Let’s say you are trying to predict how long it will take to finish your homework assignment. You think about all the problems and how long each will take. Problem 4 looks a little hard but you’re sure if you try real hard you can solve it in 2 hours. Okay, so maybe 7 hours total? Plenty of time to finish if you start the afternoon before it’s due!
Of course, the last 3 homework assignments all took between 12 and 16 hours…
You’re getting ready to go to class in the morning. Your first class is at 9:10 am. When should you leave? Well, google maps says 8 minutes from your dorm, but if you bike real fast you can do it in 6. So it’s probably fine to leave at 9:04…
…you say to yourself, and then get to class at 9:20 (just like the last 3 times). Because of course, you forgot to account for the time it takes to tie your shoes, find your keys, put on your backpack, unlock your bike, lock your bike, and walk to the classroom.
These are both instances of the planning fallacy, where humans regularly underestimate the time it takes to finish a task. In the real world, employees and teams that can avoid the planning fallacy have a huge advantage over those that don’t. The planning fallacy is an example of a cognitive bias, which we’ll talk about in more detail in a later lecture. For now, though, I want to talk about a simple but very effective technique for avoiding the planning fallacy, and more generally for making accurate predictions, called reference class forecasting.
The basic idea behind reference class forecasting is simple: rather than thinking in detail how about how long a task will take (or about any other prediction), just think of the last 3-5 instances where something similar happened, and give the average answer. So for homework, a good predictor of how long it takes to complete is the average of other problem sets for that class. For commute time, take the average commute time over the past week.
A more mathematical way to think of reference class forecasting is as a zeroth-order approximation: we are assuming that today will look like yesterday, i.e. that the world is roughly constant.
This works for more than just avoiding the planning fallacy. For instance, it’s also useful when making a budget. In the policy world, carbon emissions next year is probably well-predicted by carbon emissions over the last few years.
Brainstorming exercise. What are other areas where a zeroth-order approximation might work well?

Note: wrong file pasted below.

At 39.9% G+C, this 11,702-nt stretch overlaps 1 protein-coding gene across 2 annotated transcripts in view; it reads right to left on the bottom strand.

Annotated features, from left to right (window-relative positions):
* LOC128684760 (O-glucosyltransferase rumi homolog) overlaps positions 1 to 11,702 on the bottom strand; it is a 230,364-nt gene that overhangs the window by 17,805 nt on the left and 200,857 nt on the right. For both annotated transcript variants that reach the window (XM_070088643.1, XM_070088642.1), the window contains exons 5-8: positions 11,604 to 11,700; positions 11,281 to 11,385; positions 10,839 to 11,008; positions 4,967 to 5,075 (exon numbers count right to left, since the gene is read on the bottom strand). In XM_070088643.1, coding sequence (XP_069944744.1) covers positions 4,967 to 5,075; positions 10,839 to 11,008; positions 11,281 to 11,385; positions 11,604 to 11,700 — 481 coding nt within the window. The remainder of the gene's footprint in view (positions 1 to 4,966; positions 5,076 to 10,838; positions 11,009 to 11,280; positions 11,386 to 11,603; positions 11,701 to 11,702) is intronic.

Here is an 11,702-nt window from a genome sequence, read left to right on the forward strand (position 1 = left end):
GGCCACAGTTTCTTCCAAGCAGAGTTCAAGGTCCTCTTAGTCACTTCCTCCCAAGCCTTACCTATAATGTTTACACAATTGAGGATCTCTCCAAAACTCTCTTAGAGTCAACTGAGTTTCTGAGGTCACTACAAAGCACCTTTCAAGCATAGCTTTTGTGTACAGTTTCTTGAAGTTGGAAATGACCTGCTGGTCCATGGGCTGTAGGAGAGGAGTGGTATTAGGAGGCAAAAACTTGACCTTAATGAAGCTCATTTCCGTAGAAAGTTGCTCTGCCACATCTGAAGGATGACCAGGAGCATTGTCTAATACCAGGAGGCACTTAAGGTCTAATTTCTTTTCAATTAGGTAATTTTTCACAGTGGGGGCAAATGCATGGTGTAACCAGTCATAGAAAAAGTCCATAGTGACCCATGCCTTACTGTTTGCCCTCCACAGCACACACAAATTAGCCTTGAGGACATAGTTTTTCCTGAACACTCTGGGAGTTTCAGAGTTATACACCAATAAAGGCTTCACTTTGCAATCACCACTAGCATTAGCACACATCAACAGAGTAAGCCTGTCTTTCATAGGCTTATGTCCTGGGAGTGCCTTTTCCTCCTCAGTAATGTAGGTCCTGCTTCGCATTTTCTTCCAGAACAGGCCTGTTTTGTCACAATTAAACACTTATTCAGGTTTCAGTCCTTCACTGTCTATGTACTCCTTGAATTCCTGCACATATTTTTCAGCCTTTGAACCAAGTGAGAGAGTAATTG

There’s some cases where a zeroth-order approximation isn’t very helpful. In February 2020, if you were thinking about the coronavirus, there were several zeroth-order approximations you could have made:
- Look at the world generally, and assume that it will look at the end of March like it did in the middle of February.
- Or similarly, look at the number of available ICU beds and assume it will stay roughly the same.
- Or assume the number of Covid cases will stay roughly the same.
I think if you asked most people, they would have disagreed with assumption 3. But most people were implicitly applying a zeroth-order approximation to 1. when thinking about the future.
A better strategy would have been to apply a first-order approximation, to the number of Covid cases, i.e. to trace a line through the recent data points and to use this line to predict future data points. You could then have used this approximation instead of assumptions 1. and 2. to predict the overall state of the world and the number of available ICU beds.
For example, here’s what the data would have looked like in the United Kingdom at the end of February 2020:
Here you can see the number of confirmed Covid cases per million in the UK, between early February 2020 and late February 2020. Feel free to play around with the dates to see how well and for how long tracing a line through the data would have worked!
You can also switch between a linear and a logarithmic scale, i.e. between plotting the number of confirmed cases per million, and its logarithm. A first-order approximation to the logarithm of a quantity predicts that that quantity grows exponentially. In the case of confirmed cases, this approximation is quite inaccurate between late January 2020 and late February 2020, but does quite well between the end of February 2020 and the middle of March 2020.